North Korean dictator applauds Disney performance

A troupe of dancing Disney characters have put on an unusual show in the anti-American ‘hermit kingdom’ of North Korea. Is Mickey Mouse the USA’s most powerful weapon?

Onstage, it passed for an ordinary – if low-budget – variety show. A group of miniskirted singers were joined by dancing Disney characters: Winnie the Pooh, one of Snow White’s Dwarves, Minnie and Mickey Mouse. The audience went wild as Mickey conducted the orchestra’s final piece to rapturous applause.

This, however, was no normal performance. The show took place in North Korea: a totalitarian dictatorship, rogue state, and sworn enemy of the United States. And in the front row, the country’s young dictator Kim Jong-un laughed and clapped along.

For decades, North Korea has isolated itself from the international community, building up the world’s fifth largest military, and prohibiting foreign culture. From an early age, North Korean children are taught that America is the enemy.

A show from America’s Disney icons, then, comes as a big surprise. North Korea’s state media says it is part of a ‘grandiose plan to bring about a dramatic turn’ in art and literature. Some think this could be a hint that the hermit kingdom is warming to America’s ways.

If true, the show could represent a small but significant victory for American ‘soft power’. This term, coined by political scientist Joseph Nye, refers to the ways in which a country can influence others and achieve its goals without using military force. Soft power is built on subtle assets like media, culture and reputation, that can be used to sway opinion and win friends all over the world.

For America, business and media have long been crucial soft power weapons. Brands like McDonald’s and Coca Cola export US culture all over the world in the form of Big Macs and fizzy drinks. Media companies like CNN – and, for the UK, the even larger BBC – provide the world with news, neatly packed with Western values, and associated with a particular nation.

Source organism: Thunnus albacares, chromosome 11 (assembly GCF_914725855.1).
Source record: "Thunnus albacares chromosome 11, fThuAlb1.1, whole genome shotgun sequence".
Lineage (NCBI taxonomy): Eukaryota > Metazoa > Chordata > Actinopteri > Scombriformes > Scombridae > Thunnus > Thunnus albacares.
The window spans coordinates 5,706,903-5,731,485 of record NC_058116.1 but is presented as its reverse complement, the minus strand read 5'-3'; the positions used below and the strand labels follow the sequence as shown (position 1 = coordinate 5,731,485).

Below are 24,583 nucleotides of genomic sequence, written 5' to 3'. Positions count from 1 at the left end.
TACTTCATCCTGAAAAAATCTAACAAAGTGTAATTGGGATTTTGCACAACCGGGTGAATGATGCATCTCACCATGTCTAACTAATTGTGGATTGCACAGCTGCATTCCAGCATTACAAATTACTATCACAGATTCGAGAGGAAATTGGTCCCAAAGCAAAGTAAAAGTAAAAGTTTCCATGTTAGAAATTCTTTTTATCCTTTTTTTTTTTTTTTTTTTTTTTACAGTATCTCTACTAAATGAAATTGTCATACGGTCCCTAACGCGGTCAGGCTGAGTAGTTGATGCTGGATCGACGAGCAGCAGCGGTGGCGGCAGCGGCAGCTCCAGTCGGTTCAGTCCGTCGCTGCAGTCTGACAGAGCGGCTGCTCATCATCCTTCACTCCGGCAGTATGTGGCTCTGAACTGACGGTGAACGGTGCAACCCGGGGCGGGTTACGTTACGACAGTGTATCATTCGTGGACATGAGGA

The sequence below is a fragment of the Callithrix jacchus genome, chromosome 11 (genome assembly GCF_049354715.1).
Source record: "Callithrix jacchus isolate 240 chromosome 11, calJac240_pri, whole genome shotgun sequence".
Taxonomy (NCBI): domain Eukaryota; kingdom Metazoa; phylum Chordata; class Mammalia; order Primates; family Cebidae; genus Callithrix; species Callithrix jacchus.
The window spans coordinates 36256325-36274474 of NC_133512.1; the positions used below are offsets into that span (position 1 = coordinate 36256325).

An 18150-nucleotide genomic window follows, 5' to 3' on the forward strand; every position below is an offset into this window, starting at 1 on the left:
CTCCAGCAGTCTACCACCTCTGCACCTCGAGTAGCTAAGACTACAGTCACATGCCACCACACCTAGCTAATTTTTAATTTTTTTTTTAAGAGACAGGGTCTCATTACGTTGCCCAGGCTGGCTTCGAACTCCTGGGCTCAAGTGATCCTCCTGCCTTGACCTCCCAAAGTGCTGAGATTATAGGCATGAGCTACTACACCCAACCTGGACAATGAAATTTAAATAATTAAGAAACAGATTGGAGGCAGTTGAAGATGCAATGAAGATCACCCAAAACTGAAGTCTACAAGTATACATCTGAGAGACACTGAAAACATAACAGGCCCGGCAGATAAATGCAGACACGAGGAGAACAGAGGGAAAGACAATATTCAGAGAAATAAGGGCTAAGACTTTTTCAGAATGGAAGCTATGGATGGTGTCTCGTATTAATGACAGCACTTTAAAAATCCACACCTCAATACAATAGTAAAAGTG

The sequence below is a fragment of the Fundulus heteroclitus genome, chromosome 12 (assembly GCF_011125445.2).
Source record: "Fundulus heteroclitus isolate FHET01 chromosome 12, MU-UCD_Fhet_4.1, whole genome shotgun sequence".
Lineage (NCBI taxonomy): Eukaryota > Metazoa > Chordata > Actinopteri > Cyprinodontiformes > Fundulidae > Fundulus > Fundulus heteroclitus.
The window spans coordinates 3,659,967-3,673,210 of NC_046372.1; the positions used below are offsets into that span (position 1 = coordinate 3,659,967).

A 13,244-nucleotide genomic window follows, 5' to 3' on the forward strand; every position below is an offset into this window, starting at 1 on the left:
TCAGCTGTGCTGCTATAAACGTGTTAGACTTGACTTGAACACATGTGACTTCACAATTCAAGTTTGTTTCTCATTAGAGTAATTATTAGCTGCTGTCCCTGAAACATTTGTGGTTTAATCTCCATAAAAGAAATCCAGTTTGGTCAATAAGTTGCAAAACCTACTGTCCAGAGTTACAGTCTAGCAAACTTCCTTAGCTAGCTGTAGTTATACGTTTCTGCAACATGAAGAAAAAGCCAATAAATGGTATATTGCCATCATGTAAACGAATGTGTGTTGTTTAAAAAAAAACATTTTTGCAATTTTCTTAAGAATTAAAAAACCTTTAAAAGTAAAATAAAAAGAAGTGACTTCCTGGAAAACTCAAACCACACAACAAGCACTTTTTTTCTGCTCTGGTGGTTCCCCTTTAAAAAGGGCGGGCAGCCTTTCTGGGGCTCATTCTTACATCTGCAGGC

They aren’t the only countries to take advantage of the power of persuasion. Today, China is working hard to build up its soft power by sponsoring Mandarin lessons in schools, and plans to export its own Chinese news service. The aim? To win trade, and supportive allies, all over the world.

Softening the blow

So is Mickey Mouse bringing America to North Korea? Many say he isn’t. Mickey is just a cartoon character, who represents nothing serious about American values. Kim Jong-un is only clapping at a mouse in a top hat.

Not at all, others argue. By applauding Mickey, the Korean dictator celebrates the American culture he is meant to hate. Once someone has been won over by Disney’s adorable characters, they are likely to accept other American values. Mickey Mouse is in fact a foreign policy trojan horse.

You Decide

  1. Is Mickey Mouse a powerful tool in America’s foreign policy?
  2. When it comes to influencing global politics, which is more powerful: a TV show, or a bomb?

Activities

  1. Design a cartoon character that could appear in international TV shows and magazines, and increase your country’s ‘soft’ power by making it seem more attractive and appealing.
  2. Which countries in the world do you think have the most ‘soft power’? List your top three, then compare with others in the class.

Some People Say...

“American culture has taken over the world.”

What do you think?

Q & A

Does Disney know about this?
It does now. But the company has made it very clear that the use of its characters was ‘unauthorised’. It hasn’t given its blessing to the North Korean state quite yet.
Why is this happening now?
Last December, Kim Jong-un’s father, Kim Jong-il, died. He had ruled over North Korea – and been treated as a god by its people – for many years, and his death was met with scenes of amazing grief in the country. Now, Kim Jong-un has taken his father’s place as ruler, and no-one is sure what changes he might introduce.
More openness?
Possibly. But it is more likely that he will focus less on foreign affairs, and more on making an impression among his own people, to secure his power within North Korea.

Word Watch

Totalitarian
In a totalitarian state, a government, and often a single leader, exerts total control over almost all areas of life. People do not get a democratic say in who holds the power, and are expected to display complete loyalty to authority. Nazi Germany was one of the most notorious totalitarian states of recent times.
Hermit kingdom
North Korea is often referred to as a ‘hermit kingdom’ because it isolates itself completely from the international community. Its rulers believe in a philosophy called Juche. which advocates total self-sufficiency, and a culture that refuses to be influenced by the rest of the world.
Trojan horse
According to ancient legends, Greek forces came up with a cunning plan to break into the enemy city of Troy. They constructed a huge wooden horse, filled it with Greek soldiers, and left it outside Troy’s walls as a ‘gift’. When the Trojans wheeled the huge horse inside, the Greeks waited until nightfall before jumping out and letting in the rest of their army. They ransacked the city, and won the war.

Subjects

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